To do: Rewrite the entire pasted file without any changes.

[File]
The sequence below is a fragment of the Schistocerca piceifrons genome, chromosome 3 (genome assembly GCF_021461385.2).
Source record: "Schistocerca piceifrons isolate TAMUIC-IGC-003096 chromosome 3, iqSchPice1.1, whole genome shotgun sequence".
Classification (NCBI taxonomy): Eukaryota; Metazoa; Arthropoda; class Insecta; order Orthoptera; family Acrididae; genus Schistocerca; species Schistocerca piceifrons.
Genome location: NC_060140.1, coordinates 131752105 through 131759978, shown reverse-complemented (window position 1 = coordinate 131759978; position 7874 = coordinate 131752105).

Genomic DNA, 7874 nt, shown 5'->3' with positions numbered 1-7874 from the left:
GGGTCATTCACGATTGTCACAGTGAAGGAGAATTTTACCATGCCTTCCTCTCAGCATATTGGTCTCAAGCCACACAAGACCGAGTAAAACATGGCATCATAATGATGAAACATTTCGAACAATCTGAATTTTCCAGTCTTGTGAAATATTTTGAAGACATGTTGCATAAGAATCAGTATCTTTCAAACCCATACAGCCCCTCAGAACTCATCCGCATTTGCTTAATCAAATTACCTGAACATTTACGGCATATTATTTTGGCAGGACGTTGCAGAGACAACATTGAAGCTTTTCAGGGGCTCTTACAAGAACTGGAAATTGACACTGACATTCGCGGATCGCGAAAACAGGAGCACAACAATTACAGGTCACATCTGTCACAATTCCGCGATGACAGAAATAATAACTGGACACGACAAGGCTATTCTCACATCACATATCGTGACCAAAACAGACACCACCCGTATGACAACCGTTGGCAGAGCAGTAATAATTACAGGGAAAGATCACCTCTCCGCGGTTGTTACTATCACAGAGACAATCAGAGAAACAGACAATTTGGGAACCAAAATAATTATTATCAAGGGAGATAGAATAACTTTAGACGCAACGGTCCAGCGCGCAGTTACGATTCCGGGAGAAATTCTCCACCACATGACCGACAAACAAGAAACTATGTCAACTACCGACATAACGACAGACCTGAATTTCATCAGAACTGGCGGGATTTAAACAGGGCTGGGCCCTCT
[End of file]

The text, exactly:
The sequence below is a fragment of the Schistocerca piceifrons genome, chromosome 3 (genome assembly GCF_021461385.2).
Source record: "Schistocerca piceifrons isolate TAMUIC-IGC-003096 chromosome 3, iqSchPice1.1, whole genome shotgun sequence".
Classification (NCBI taxonomy): Eukaryota; Metazoa; Arthropoda; class Insecta; order Orthoptera; family Acrididae; genus Schistocerca; species Schistocerca piceifrons.
Genome location: NC_060140.1, coordinates 131752105 through 131759978, shown reverse-complemented (window position 1 = coordinate 131759978; position 7874 = coordinate 131752105).

Genomic DNA, 7874 nt, shown 5'->3' with positions numbered 1-7874 from the left:
GGGTCATTCACGATTGTCACAGTGAAGGAGAATTTTACCATGCCTTCCTCTCAGCATATTGGTCTCAAGCCACACAAGACCGAGTAAAACATGGCATCATAATGATGAAACATTTCGAACAATCTGAATTTTCCAGTCTTGTGAAATATTTTGAAGACATGTTGCATAAGAATCAGTATCTTTCAAACCCATACAGCCCCTCAGAACTCATCCGCATTTGCTTAATCAAATTACCTGAACATTTACGGCATATTATTTTGGCAGGACGTTGCAGAGACAACATTGAAGCTTTTCAGGGGCTCTTACAAGAACTGGAAATTGACACTGACATTCGCGGATCGCGAAAACAGGAGCACAACAATTACAGGTCACATCTGTCACAATTCCGCGATGACAGAAATAATAACTGGACACGACAAGGCTATTCTCACATCACATATCGTGACCAAAACAGACACCACCCGTATGACAACCGTTGGCAGAGCAGTAATAATTACAGGGAAAGATCACCTCTCCGCGGTTGTTACTATCACAGAGACAATCAGAGAAACAGACAATTTGGGAACCAAAATAATTATTATCAAGGGAGATAGAATAACTTTAGACGCAACGGTCCAGCGCGCAGTTACGATTCCGGGAGAAATTCTCCACCACATGACCGACAAACAAGAAACTATGTCAACTACCGACATAACGACAGACCTGAATTTCATCAGAACTGGCGGGATTTAAACAGGGCTGGGCCCTCT